BofA’s Lewis Rats Out Bernanke And Paulson

It’s amazing how quickly secrets leak out these days. The WSJ has testimony from Bank of America’s CEO Ken Lewis’s testimony before New York Attorney General in February. It’s wild and somewhat ¬†troubling stuff.

What emerges from the WSJ story is a picture of Treasury Secretary Paulson and Fed Chairman Bernanke exceeding any semblance of statutory authority and, frankly, running rough shod over the law.

Mr. Lewis, testifying under oath before New York’s attorney general in February, told prosecutors that he believed Messrs. Paulson and Bernanke were instructing him to keep silent about deepening financial difficulties at Merrill, the struggling brokerage giant. As part of his testimony, a transcript of which was reviewed by The Wall Street Journal, Mr. Lewis said the government wanted him to keep quiet while the two sides negotiated government funding to help BofA absorb Merrill and its huge losses.

Under normal circumstances, banks must alert their shareholders of any materially significant financial hits. But these weren’t normal times: Late last year, Wall Street was crumbling and BofA faced intense government pressure to buy Merrill to keep the crisis from spreading. Disclosing losses at Merrill — which eventually totaled $15.84 billion for the fourth quarter — could have given BofA’s shareholders an opportunity to stop the deal and let Merrill collapse instead.

“Isn’t that something that any shareholder at Bank of America…would want to know?” Mr. Lewis was asked by a representative of New York’s attorney general, Andrew Cuomo, according to the transcript.

“It wasn’t up to me,” Mr. Lewis said. The BofA chief said he was told by Messrs. Bernanke and Paulson that the deal needed to be completed, otherwise it would “impose a big risk to the financial system” of the U.S. as a whole.

Mr. Lewis’s testimony suggests how aggressively federal regulators have been willing to behave in their fight to fix the U.S. financial system. The testimony for the first time spreads some of the blame to Messrs. Paulson and Bernanke for Mr. Lewis’s decision to keep problems at Merrill under wraps.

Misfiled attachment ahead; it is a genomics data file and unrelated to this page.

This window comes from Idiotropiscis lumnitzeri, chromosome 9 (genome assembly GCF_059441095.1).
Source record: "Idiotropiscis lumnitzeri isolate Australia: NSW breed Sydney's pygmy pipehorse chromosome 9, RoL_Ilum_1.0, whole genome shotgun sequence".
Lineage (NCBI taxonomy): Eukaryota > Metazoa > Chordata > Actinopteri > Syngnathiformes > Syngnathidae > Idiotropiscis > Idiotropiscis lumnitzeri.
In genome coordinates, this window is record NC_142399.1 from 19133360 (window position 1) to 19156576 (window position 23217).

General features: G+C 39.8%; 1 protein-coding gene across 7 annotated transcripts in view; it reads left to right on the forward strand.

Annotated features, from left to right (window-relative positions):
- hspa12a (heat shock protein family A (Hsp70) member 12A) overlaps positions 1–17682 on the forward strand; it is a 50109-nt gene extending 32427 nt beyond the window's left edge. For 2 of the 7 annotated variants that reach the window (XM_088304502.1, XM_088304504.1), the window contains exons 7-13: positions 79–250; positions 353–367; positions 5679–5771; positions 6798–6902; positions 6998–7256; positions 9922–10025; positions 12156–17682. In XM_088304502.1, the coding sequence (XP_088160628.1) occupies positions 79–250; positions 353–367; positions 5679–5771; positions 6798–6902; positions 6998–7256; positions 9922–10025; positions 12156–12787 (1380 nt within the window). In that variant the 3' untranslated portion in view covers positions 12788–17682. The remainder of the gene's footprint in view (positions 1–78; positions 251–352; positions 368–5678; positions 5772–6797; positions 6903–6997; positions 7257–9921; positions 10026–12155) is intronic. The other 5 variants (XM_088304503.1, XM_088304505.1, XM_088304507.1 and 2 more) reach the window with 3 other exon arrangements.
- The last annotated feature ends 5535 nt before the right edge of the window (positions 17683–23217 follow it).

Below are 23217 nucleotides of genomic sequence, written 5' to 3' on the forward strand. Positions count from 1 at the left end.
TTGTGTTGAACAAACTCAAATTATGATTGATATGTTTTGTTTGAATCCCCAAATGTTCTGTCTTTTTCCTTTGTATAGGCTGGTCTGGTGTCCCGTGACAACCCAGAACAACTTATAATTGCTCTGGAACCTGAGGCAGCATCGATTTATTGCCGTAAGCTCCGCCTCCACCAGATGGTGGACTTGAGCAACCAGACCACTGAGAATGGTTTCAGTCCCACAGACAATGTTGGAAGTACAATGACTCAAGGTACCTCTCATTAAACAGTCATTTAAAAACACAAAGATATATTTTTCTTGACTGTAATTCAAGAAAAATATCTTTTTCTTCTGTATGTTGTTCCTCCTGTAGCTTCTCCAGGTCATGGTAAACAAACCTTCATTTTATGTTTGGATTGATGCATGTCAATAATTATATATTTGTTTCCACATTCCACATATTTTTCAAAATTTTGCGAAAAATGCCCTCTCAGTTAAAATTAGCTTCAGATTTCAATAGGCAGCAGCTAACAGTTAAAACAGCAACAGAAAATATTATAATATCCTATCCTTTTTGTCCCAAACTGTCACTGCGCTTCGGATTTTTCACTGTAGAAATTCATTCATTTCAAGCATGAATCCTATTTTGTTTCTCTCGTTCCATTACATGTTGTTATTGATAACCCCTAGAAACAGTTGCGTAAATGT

Lewis is, of course, interested in saving his own reputation or whatever is left of it. He probably faces years of litigation over the Merrill acquisition and his life is generally in tatters. All of that needs to be kept in mind as you review this report and the many that are sure to follow. At the same time, it would be folly to not believe that there is truth in what he speaks. He is not stupid and knew when the arm twisting occurred precisely his duties as an officer and director of the bank.

I hesitate to excerpt the last paragraph or two of the article as they are clearly only one side of the story. Nevertheless, here it is.

During his testimony, Mr. Lewis described a conversation with Mr. Paulson in which the Treasury secretary made it clear that Mr. Lewis’s own job was at stake. Mr. Lewis still was considering invoking his legal right to terminate the Merrill deal. Mr. Paulson was out on a bike ride when Mr. Lewis phoned to discuss the matter, according to the transcript.

“I can’t recall if he said, ‘We would remove the board and management if you called it [off]‘ or if he said ‘we would do it if you intended to.’ I don’t remember which one it was,” Mr. Lewis said. “I said, ‘Hank, let’s de-escalate this for a while. Let me talk to our board.’¬†”

Like I said, wild stuff. It’s also no more than “he said, she said” but you know as well as I that it went down somewhat along these lines.

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